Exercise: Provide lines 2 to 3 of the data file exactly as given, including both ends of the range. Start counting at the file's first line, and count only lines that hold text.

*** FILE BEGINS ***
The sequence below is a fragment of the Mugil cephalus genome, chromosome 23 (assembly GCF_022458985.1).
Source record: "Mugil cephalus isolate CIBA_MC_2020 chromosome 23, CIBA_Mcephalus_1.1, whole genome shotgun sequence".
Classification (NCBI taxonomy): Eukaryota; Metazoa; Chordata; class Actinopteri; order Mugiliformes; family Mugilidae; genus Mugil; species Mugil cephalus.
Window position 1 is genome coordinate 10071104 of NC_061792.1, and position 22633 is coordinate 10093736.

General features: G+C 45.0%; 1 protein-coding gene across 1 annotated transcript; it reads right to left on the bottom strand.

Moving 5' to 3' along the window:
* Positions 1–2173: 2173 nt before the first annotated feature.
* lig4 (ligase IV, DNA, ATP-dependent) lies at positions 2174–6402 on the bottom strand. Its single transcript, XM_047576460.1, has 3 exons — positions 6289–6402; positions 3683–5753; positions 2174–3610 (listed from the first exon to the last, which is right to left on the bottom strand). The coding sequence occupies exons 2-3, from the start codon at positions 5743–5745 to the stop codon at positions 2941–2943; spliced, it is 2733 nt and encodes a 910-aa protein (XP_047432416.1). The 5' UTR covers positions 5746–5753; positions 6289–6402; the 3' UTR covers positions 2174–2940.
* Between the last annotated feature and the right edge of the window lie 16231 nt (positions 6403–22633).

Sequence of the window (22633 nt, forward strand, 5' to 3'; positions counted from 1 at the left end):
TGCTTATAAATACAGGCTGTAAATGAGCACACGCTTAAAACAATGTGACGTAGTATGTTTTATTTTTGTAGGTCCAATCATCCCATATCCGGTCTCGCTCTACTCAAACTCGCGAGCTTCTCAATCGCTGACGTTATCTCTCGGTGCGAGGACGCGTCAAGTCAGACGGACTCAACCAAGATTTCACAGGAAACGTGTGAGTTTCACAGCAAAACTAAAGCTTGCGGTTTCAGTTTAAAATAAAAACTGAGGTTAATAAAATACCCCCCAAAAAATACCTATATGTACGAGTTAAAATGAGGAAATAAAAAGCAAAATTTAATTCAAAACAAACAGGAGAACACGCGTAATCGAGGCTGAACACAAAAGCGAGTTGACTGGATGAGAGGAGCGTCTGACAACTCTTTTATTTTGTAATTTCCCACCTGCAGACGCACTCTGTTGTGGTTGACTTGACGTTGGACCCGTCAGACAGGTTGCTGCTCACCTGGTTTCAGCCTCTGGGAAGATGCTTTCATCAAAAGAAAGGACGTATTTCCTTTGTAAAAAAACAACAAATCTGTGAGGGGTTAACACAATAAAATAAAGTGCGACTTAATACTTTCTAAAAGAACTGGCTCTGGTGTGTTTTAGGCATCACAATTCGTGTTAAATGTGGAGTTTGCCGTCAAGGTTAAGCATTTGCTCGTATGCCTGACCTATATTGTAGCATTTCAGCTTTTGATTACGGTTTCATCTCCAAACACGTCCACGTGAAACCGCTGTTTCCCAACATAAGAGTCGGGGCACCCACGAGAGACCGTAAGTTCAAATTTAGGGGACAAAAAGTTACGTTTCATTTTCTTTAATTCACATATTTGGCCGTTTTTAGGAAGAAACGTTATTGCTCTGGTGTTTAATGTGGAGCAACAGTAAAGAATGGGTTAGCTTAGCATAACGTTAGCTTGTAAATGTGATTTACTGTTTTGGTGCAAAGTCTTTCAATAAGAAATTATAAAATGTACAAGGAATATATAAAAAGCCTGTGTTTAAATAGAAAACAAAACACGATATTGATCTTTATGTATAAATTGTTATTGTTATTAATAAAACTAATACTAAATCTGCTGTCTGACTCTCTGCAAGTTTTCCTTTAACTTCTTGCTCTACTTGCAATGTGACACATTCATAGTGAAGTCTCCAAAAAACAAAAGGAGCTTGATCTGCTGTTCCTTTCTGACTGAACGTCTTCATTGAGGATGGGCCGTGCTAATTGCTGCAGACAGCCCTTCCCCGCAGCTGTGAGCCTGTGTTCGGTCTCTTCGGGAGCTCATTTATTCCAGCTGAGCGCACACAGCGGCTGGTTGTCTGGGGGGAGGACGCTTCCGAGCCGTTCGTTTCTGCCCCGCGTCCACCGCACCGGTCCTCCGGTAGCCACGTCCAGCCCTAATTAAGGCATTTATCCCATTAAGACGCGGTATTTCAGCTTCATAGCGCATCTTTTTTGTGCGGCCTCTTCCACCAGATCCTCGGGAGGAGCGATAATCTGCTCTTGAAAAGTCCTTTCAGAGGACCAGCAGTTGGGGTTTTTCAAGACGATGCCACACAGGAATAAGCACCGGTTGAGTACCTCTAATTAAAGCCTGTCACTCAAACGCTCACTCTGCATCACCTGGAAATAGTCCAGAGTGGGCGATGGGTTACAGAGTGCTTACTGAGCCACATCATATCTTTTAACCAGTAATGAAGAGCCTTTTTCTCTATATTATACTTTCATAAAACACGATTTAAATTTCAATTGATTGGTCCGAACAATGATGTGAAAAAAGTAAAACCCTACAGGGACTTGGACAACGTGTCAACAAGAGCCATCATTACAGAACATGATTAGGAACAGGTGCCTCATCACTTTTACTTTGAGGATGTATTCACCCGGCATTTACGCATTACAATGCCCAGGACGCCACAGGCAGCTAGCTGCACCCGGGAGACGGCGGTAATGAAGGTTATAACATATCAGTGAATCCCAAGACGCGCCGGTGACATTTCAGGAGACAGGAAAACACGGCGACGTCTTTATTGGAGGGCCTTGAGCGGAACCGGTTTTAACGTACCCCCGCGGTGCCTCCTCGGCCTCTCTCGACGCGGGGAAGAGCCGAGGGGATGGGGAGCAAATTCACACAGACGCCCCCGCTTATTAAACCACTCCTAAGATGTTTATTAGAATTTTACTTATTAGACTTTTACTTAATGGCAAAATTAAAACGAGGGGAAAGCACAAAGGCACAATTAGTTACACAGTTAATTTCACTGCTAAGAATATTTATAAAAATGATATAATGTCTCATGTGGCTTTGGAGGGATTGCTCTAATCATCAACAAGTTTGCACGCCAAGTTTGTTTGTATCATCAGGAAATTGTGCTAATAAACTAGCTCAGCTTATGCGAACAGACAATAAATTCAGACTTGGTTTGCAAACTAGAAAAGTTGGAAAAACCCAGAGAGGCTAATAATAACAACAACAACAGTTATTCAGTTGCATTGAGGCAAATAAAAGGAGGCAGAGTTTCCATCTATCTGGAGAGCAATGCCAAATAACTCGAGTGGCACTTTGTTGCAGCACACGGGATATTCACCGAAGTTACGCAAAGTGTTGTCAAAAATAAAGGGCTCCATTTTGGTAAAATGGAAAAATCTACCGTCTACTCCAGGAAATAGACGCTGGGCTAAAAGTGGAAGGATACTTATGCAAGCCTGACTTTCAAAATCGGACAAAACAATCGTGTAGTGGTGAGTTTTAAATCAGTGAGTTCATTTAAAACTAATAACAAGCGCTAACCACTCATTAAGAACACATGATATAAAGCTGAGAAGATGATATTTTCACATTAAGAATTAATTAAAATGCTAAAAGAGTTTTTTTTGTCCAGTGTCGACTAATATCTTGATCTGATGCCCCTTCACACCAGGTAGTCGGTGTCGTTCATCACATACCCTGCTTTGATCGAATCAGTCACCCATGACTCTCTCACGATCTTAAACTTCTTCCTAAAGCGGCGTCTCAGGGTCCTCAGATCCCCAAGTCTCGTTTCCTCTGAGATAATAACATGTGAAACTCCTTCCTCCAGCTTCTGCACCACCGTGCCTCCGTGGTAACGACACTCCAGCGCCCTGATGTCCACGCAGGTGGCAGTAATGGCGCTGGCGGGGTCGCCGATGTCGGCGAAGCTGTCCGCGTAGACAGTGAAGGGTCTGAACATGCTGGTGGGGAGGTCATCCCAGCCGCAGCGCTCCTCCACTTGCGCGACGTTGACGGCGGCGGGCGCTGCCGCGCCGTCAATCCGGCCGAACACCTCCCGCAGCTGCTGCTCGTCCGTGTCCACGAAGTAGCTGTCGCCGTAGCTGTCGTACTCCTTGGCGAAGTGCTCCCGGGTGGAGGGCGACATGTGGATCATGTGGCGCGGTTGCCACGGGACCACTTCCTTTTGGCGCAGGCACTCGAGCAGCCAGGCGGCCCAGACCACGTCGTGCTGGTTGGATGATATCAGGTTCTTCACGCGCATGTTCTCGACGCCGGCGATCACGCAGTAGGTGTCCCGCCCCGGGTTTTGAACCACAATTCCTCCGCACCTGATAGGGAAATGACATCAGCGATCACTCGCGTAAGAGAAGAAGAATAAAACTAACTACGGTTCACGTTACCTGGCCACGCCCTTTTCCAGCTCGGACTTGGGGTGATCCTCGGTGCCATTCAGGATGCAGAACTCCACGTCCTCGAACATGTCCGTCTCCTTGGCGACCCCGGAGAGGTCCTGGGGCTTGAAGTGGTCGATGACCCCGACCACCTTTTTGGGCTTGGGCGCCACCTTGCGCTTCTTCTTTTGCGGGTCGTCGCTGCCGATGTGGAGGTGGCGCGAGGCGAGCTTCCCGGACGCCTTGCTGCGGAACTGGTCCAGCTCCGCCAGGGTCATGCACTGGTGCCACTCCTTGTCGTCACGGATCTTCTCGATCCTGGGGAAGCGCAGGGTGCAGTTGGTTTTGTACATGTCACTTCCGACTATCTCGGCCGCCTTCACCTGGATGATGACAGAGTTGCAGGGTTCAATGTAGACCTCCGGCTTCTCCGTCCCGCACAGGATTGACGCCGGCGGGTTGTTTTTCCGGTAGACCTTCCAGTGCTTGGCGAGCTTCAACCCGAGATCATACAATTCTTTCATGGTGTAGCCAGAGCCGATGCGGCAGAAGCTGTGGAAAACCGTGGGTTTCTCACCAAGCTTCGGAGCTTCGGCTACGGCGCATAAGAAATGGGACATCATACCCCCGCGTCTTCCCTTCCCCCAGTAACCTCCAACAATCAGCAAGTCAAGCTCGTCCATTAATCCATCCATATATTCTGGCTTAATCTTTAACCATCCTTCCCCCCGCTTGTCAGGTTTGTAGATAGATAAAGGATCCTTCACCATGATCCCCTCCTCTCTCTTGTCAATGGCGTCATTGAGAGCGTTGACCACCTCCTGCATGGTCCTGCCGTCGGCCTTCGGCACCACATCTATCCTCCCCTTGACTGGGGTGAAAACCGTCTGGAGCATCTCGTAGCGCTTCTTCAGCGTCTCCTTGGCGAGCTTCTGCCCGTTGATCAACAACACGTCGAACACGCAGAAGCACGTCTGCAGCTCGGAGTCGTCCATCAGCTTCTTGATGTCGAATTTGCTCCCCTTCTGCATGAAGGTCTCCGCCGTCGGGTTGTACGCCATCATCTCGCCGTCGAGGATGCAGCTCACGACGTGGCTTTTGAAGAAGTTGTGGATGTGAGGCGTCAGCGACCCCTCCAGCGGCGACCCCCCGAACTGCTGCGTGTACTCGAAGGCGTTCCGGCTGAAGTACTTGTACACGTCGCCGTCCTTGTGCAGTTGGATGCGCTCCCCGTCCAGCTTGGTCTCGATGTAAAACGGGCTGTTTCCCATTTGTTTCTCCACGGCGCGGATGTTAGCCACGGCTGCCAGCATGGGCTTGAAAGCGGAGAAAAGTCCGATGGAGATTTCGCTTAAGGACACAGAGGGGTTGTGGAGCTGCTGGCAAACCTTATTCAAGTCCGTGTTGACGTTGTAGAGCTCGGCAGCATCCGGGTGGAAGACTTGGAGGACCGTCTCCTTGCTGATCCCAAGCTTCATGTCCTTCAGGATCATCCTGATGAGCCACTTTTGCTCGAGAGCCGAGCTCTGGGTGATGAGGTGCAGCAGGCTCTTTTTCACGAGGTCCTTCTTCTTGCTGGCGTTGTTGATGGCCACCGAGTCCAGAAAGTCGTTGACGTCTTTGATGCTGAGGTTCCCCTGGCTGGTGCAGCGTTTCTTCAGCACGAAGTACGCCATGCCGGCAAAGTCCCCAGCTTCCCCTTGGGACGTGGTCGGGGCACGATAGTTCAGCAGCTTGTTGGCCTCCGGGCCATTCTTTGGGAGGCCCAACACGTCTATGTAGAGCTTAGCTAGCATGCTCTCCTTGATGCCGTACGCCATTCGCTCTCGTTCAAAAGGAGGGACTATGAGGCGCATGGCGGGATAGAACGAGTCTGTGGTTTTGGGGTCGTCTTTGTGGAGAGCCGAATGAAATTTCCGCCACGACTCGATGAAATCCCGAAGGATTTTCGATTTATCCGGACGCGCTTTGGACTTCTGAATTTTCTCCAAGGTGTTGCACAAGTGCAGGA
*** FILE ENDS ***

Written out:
Source record: "Mugil cephalus isolate CIBA_MC_2020 chromosome 23, CIBA_Mcephalus_1.1, whole genome shotgun sequence".
Classification (NCBI taxonomy): Eukaryota; Metazoa; Chordata; class Actinopteri; order Mugiliformes; family Mugilidae; genus Mugil; species Mugil cephalus.